Here is a map that may make things a little clearer. Our route is highlighted in yellow (Wall Street is highlighted in purple.)
total miles hiked for the day: 6.3
Other hikes in the area:
The National Park service has a full list of day hikes in Bryce Canyon. They even offer night hikes in the park!
Two words…HIKING POLES
There were lots of inclines and downhill sections on these hikes. Hiking poles are immensely helpful both on uphill and downhill areas.
If hiking isn’t your thing:
Maybe you would prefer to see the park on horseback. They offer guided trail rides in the park!
Information on the handy free shuttle in Bryce National Park can be found on the official website. Although driving in the park is permitted, unless you plan to overnight in the park you are strongly encouraged to leave your vehicle at the park entrance and use the shuttle.
Camping in Bryce National Park
There is a lodge in the park, but we opted to camp. There are two campgrounds, North or Sunset campground. $20 per night for tents, $30 for RV’s (prices always subject to change.) North Campground is first come first serve but reservations may be made at the Sunset campground during high season. We showed up early and snagged a great campsite under the pine trees and near the bathrooms, which turned out not to be the best idea. There were a lot of noises coming from the bathroom all through the night. The bathrooms are nice and clean, have flushing toilets but no showers. I know from experience that it is possible to get sufficiently clean with baby wipes. Also, they allow campfires in the park!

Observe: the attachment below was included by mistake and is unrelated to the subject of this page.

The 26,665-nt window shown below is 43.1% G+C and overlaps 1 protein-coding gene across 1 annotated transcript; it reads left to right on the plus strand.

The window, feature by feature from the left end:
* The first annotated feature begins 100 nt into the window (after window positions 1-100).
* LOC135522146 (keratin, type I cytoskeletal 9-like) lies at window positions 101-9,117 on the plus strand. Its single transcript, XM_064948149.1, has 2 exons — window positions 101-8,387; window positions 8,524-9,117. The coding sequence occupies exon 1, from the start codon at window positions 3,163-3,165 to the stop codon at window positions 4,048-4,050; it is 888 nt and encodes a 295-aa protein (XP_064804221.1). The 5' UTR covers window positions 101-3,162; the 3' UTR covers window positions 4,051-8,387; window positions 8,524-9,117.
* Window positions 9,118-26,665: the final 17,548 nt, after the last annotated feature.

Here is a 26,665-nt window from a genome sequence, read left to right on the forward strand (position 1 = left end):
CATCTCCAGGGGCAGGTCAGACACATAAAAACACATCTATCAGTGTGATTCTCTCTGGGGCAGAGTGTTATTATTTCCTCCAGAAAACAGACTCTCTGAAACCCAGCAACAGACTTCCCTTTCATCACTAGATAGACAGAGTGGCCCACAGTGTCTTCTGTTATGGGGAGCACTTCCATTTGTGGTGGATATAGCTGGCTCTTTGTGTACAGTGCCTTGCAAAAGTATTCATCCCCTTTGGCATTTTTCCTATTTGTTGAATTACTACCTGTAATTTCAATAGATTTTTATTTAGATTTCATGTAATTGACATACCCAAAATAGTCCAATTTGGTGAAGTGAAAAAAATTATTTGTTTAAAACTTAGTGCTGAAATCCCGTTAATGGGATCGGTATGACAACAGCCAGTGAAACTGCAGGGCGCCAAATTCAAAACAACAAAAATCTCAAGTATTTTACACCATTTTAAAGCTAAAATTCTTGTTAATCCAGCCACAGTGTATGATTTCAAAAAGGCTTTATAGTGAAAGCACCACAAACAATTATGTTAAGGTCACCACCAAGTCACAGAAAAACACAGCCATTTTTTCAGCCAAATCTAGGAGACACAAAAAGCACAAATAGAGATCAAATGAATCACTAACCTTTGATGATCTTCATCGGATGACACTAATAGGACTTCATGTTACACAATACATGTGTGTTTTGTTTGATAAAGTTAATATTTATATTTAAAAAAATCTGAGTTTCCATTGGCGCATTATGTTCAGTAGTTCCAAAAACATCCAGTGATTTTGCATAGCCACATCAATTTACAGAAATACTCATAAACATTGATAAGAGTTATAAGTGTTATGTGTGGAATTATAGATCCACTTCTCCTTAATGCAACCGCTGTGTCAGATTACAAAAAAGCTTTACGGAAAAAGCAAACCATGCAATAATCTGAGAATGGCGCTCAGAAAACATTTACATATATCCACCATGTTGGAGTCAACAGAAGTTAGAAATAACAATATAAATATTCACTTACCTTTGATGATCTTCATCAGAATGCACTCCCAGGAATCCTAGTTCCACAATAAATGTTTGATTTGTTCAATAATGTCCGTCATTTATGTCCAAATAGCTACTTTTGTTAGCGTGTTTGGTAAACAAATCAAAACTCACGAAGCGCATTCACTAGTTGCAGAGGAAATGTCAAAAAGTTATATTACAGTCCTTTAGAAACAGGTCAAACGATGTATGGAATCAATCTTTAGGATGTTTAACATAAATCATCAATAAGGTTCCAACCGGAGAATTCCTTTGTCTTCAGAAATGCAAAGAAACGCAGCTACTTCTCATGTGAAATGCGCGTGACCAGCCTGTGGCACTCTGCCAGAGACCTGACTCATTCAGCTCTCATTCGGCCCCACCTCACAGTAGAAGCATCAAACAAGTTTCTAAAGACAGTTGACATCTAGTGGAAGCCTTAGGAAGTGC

My sister-in-law and I camped alone in the park. As part of a duo of female travelers, never once did I feel unsafe. I slept like a baby on my blowup mattress!
Altitude in Bryce Canyon can reach over 9,000 feet above sea level. I flew from Kansas (around 1,000 altitude) to Phoenix and drove in a day to Zion (3,500-5,000 altitude) and had no issues with the altitude, possibly because I worked my way there over 2-3 days?
“Pets are only allowed on paved trails and viewpoints, roads, campsites, and picnic areas. The 0.5 mi (0.8 km) section of Rim Trail between Sunset and Sunrise Points and the Shared-Use Bike Path are the only paved trails within this park. Pets must be leashed at all times, and you are required to clean up after your pet. Dog owners looking for hoodoos and dog-friendly trails should consider visiting nearby Red Canyon, which is managed by the U.S. Forest Service.” NPS/Bryce
As stated earlier I didn’t think the crowds were that bad but since it is a national park it’s a good idea to follow general crowd beating tips: go early/late, avoid holidays/weekends, go in the offseason.
German pastries? YES PLEASE!
On our way from Zion to Bryce we stopped at Forscher German Restaurant and Bakery in Oderville Utah for some delicious German pastries! (Full discloser…we stopped twice….hey it was darn good!)
This trip was part of a mini vacation we spent in Arizona and Utah. You can read about our full trip at Road Trip’ing Arizona & Utah: Zion & Bryce National Parks, Camping, Hiking, and Stops Along the Way